Home >Game Mastering >Bestiary >Enemies by Type >Constructs >

Weaponized Toy, Weaponized Devil-In-A-Box

Weaponized Devil-In-A-Box CR 3

XP 800
N Tiny construct (technological)
Init +4; Senses darkvision 60 ft., low-light vision; Perception +8

DEFENSE

HP 40
EAC 14; KAC 16
Fort +3; Ref +3; Will +0
Defensive Abilities boxed;
Immunities construct immunities
Weaknesses vulnerable to critical hits

OFFENSE

Speed 30 ft.
Melee cutters +12 (1d6+4 S; critical bleed 1d4)
Space 2-1/2 ft.; Reach 0 ft. (or 5 ft.)
Offensive Abilities mobile reach, pounce

STATISTICS

Str+1; Dex +4; Con —; Int +0; Wis +0; Cha +0
Skills Acrobatics +13, Athletics +8
Feats Mobility, Spring Attack
Languages Common (can’t speak any language)
Other Abilities unliving

SPECIAL ABILITIES

Boxed (Ex)

A weaponized devil-in-a-box has an attached box with a lid. While inside its box or motionless, the creature looks like a normal toy.

As a move action, a weaponized devil-in-a-box can pull itself partially into its box, gaining partial cover. It takes a –2 penalty to attack rolls and can move at only half speed while doing so. As a full action, a weaponized devil-in-a-box can pull itself fully into its box, granting itself total cover.

While withdrawn in this way, the devil-in-a-box can’t move or attack, and it can’t see. In either case, the devil-in-a-box can emerge from its box as a move action.

The box has hardness 10 and 20 Hit Points, and a creature that targets the container with a melee or ranged attack automatically hits it. A devil-in-a-box whose box has the broken condition takes a –2 penalty to AC. If the box is destroyed, the penalty increases to –4, and the devil-in-a-box is staggered until a new box is attached.

Mobile Reach (Ex)

Provided it emerges fully from its box or moves before it attacks, a weaponized devil-in-a-box’s reach increases to 5 feet.

Pounce (Ex)

When a weaponized devil-in-a-box charges, it can also make a full attack.

ECOLOGY

Environment any
Organization solitary, pair, or cackle (3–8)

As the weapons trade thrives, companies have become more strict about items they ship or allow in baggage. Weapons and combat-oriented creatures are commonly banned. In response, arms dealers and tech-minded assassins build combat drones disguised as toys. Many of these constructs are concealed only for transport, but some integrate their innocuous appearance into their functions with the intent of fooling potential victims as much as shipping securely. Not to be overlooked is the humiliation of being attacked by a toy.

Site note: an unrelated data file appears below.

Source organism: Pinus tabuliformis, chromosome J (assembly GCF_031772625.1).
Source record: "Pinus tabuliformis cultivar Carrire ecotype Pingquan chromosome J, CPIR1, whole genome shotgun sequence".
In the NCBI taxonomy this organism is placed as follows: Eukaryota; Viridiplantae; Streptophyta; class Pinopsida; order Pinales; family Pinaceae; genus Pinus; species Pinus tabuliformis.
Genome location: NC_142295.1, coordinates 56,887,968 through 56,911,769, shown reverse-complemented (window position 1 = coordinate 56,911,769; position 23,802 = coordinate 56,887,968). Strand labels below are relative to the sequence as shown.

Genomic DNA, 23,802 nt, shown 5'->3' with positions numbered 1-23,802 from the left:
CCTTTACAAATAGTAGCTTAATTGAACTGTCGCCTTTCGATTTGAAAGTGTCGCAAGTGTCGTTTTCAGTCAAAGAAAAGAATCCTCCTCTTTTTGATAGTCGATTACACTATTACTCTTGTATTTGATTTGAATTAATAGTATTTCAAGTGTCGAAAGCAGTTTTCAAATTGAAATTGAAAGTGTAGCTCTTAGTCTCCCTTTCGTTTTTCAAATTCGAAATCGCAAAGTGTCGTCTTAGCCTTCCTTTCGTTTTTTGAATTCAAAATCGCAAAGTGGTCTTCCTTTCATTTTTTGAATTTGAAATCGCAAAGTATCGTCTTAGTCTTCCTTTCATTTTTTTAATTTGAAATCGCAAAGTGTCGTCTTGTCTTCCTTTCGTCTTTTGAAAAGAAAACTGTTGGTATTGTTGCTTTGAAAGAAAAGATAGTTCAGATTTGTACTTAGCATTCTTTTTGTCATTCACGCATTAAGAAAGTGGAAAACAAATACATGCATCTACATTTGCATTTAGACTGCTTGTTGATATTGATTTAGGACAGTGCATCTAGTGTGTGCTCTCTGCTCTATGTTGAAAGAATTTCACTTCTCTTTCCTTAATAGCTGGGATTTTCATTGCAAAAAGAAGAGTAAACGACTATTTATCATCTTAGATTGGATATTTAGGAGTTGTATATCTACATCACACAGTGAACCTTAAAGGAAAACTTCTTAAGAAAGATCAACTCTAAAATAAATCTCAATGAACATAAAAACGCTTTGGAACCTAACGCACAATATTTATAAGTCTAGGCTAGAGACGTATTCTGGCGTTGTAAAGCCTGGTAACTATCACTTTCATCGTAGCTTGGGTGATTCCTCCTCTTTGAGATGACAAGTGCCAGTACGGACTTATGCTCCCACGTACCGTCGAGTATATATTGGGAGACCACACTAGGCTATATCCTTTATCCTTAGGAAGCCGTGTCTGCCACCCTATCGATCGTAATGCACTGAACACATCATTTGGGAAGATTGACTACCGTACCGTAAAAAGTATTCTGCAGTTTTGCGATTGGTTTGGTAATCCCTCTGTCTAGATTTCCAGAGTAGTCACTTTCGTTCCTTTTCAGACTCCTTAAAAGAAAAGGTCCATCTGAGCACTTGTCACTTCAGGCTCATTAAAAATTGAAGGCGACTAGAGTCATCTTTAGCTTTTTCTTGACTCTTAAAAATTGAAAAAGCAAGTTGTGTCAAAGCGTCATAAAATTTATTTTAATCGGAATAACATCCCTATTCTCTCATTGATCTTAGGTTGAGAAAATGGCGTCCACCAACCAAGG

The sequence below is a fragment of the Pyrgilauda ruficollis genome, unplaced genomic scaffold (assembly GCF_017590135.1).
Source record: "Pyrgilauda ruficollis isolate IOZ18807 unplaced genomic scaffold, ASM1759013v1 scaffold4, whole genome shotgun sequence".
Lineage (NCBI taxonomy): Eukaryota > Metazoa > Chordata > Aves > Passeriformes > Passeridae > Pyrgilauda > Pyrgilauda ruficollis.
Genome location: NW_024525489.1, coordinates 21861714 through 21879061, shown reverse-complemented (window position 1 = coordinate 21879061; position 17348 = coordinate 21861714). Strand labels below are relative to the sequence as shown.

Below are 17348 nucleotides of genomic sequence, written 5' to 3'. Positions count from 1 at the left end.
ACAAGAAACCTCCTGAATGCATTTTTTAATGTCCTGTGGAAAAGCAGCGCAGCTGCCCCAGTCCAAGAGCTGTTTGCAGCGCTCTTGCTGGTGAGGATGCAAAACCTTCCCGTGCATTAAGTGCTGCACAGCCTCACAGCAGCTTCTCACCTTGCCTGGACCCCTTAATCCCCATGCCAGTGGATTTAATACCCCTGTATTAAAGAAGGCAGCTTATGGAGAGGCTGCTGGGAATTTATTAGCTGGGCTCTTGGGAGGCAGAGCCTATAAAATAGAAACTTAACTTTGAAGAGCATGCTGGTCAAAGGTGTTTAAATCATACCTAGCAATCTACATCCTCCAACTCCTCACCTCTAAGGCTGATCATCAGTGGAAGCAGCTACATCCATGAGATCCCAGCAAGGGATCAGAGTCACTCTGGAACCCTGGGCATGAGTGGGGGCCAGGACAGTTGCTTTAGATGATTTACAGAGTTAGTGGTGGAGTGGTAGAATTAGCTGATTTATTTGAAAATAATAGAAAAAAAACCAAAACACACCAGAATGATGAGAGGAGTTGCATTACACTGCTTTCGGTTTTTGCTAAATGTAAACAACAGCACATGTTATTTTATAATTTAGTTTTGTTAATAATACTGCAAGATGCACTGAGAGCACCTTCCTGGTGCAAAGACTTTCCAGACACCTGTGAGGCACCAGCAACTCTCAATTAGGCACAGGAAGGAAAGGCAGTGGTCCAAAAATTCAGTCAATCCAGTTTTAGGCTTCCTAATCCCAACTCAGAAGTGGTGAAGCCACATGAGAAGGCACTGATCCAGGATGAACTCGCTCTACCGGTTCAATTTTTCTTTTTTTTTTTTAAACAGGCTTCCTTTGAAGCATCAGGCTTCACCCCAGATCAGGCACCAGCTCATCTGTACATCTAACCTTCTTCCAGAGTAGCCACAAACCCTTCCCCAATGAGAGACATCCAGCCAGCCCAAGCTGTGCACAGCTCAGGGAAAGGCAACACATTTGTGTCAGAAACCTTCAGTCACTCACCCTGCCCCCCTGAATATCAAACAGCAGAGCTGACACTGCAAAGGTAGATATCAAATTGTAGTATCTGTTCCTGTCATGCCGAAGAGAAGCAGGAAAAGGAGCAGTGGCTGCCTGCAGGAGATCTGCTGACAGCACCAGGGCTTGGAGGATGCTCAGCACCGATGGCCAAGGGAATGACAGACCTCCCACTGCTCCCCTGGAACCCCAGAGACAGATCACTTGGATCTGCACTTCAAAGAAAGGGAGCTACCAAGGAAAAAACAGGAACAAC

One popular design is the devil-in-a-box. A figure, scary or cute, is stuffed into a box or similar container, from which it springs when activated. The construct has serrated limbs or jaws capable of slicing through modern composites and a keen virtual intelligence programmed to identify and track targets and to maim or kill. Common “devils” range from literal fiends to skittermanders with saw-like jaws or model Swarm thresher lords. These murderous toys are common enough that modern security gives more scrutiny to them in customs and boarding processes, but telling a mere toy from a killer drone is difficult.

High-end gaming devices have been used for similar ends. Gamedroids normally function, singly or in groups, to create sophisticated holographic game environments using rechargeable banks of spell chips embedded in their onboard casting units. Installing new spell chips into a prepackaged casting unit is difficult. However, weaponized casting units can be scratch-built in a reasonable amount of time and installed into gamedroids. A shipment of gamedroids can then become a delivery of assassins, loaded with combat magic. Like other weaponized toys, these lethal constructs need only to be assigned a target. And, since off-the-shelf models can be weaponized, tracing the perpetrators can be problematic.

Laws to control weaponized toys are hard to create and enforce. Lobbyists balk at legislation that burdens manufacturers or slows shipping. Lobbyists in particular have been vocal that laws mustn’t hold producers accountable for misuse of their goods, as the precedent would be untenable and the reach overlarge. Responsibility lies, industry advocates insist, with law enforcement and the criminals who perpetrate such abuse.

Section 15: Copyright Notice

Starfinder Alien Archive 3 © 2019, Paizo Inc.; Authors: Saif Ansari, Kate Baker, John Compton, Adam Daigle, Katina Davis, Eleanor Ferron, Crystal Frasier, Leo Glass, Sasha Lindley Hall, Amanda Hamon, Thurston Hillman, James Jacobs, Jenny Jarzabski, Virginia Jordan, Jason Keeley, Natalie Kertzner, Luis Loza, Lyz Liddell, Ron Lundeen, Crystal Malarsky, Robert G. McCreary, Hilary Moon Murphy, Adrian Ng, Joe Pasini, Lacy Pellazar, Samantha Phelan, Jessica Redekop, Simone D. Sallé, Michael Sayre, Owen K.C. Stephens, James L. Sutter, Jason Tondro, Diego Valdez, and Linda Zayas-Palmer.